This is the 10th in a series of articles about recipients of the NSNC’s annual Ernie Pyle Lifetime Achievement Award.
By Dave Astor
National Society of Newspaper Columnists
When Chuck Stone received our Ernie Pyle Lifetime Achievement Award in 2002, he said he had worked as a reporter, editorial writer, and editor, but “being a columnist is the most fun.”
Stone (1924-2014) also told NSNC conference attendees in Pittsburgh: “Columnists are on the cutting edge of the First Amendment because they can write anything they want.”
Well, maybe not quite everything…
Stone — a founder and first president (1975-77) of the National Association of Black Journalists — was
perhaps best known for his 1972-91 tenure as a Philadelphia Daily News columnist and senior editor.
He was so trusted that approximately 75 Philadelphia-area criminal suspects surrendered to him rather than to the police — which obviously put the courageous Stone in some dangerous situations. Many of the suspects were afraid of being beaten by the cops without Stone’s presence.
Reached for this article last month, Daily News columnist Stu Bykofsky said Stone “was Philadelphia’s best-known columnist of his time, and probably any time. His concern was mostly for the downtrodden and he wrote about them in eloquent, formal English, often mixed with street jive. He had a commanding vocabulary and a broad sense of humor.”
Stu added: “Stone always had time for people, the everyday folks who stopped him on the street because they recognized him. No print person was as recognizable as Stone, with his flattop haircut, Brooks Brothers/Ivy League attire, and trademark cologne [Pour Homme]. Stone had an eye for the ladies and vice versa and we’ll leave that there. The enemies he had were mostly political, and always earned.”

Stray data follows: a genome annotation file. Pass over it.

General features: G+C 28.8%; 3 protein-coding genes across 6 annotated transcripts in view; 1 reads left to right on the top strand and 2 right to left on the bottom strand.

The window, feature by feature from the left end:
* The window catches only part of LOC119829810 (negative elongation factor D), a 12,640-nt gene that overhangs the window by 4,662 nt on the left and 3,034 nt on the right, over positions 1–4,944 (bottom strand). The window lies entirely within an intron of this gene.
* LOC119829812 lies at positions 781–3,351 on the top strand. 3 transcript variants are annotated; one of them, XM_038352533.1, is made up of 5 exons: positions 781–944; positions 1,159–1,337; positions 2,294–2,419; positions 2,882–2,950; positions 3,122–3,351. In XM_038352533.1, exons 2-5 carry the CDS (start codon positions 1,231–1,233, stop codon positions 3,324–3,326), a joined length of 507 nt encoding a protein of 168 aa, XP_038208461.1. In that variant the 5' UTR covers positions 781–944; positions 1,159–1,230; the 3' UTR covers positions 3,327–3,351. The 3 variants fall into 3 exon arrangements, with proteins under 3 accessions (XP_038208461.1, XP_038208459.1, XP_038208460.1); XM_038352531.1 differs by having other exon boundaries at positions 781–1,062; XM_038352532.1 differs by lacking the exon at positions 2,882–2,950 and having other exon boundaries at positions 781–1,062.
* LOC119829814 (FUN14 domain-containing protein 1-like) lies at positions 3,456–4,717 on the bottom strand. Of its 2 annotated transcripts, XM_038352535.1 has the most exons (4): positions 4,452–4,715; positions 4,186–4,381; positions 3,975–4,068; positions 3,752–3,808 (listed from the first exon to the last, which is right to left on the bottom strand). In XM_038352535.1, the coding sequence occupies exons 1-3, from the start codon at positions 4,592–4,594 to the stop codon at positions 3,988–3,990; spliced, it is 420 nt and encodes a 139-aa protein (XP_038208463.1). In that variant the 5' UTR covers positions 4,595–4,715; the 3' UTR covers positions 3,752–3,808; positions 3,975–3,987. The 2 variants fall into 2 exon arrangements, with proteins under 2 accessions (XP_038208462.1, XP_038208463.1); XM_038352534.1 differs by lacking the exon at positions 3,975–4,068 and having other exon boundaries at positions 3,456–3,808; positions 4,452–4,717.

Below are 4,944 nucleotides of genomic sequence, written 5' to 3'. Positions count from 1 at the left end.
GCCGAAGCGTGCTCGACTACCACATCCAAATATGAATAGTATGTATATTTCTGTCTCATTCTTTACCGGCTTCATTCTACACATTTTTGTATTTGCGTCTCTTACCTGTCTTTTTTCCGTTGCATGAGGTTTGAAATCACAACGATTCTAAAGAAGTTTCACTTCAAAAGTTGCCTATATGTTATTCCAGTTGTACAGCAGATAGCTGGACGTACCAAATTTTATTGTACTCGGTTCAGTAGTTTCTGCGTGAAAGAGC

At that 2002 NSNC meeting in Pittsburgh, Stu presented Stone with a Daily News Page One mockup created by his friends at the paper. And there was a memorable scenario at the conference’s scholarship-fund auction: “One item up for bid was a Hawaiian shirt with a San Diego Union-Tribune logo,” recalled Bykofsky. “I bid $20, thinking it high enough to ward off any bidders. I was in the front of the room. From the rear of the room, I heard ‘$30.’ Hmm. OK, I went to $40 and then it was $50, $60, $70, at which point I dropped out.
“That’s when Stone came forward to claim the shirt, unaware I was the other bidder. He was bidding on the shirt because he knew I loved Hawaiian shirts, and he presented it to me as a gift. It was kind of an O. Henry touch and did result in extra bucks for the scholarship fund.”
Born in St. Louis and raised in Hartford, Conn., Stone served in World War II as a member of the legendary Tuskegee Airmen. He had been admitted to Harvard University, but instead chose to attend Wesleyan University after the war — becoming the first African-American undergraduate there in several decades. Stone then earned a master’s in sociology from the University of Chicago.
He went on to become an editor at Harlem’s New York Age, Washington, DC’s Afro-American, and Chicago’s Daily Defender, and served three years as a special assistant and speechwriter for Rep. Adam Clayton Powell Jr. (D-NY). The ever-bow-tied Stone also authored four books.
Stone was teaching at the University of North Carolina at the time he received the Lifetime award.
The NSNC’s 2002 conference had some indirect connections to this summer’s conference in Los Angeles. Leonard Pitts, Jr., winner of our Lifetime honor in LA, received the NSNC’s first “Columnist of the Year” award in Pittsburgh 14 years ago. And iconic advice columnist Ann Landers — aunt of our LA keynote speaker Jeanne Phillips (“Dear Abby”) — died in Chicago while the Pittsburgh conference was going on.
Dave Astor writes the “Montclairvoyant” topical-humor column for The Montclair (N.J.) Times, blogs at DaveAstorOnLiterature.com, and is the author of the memoir Comic (and Column) Confessional.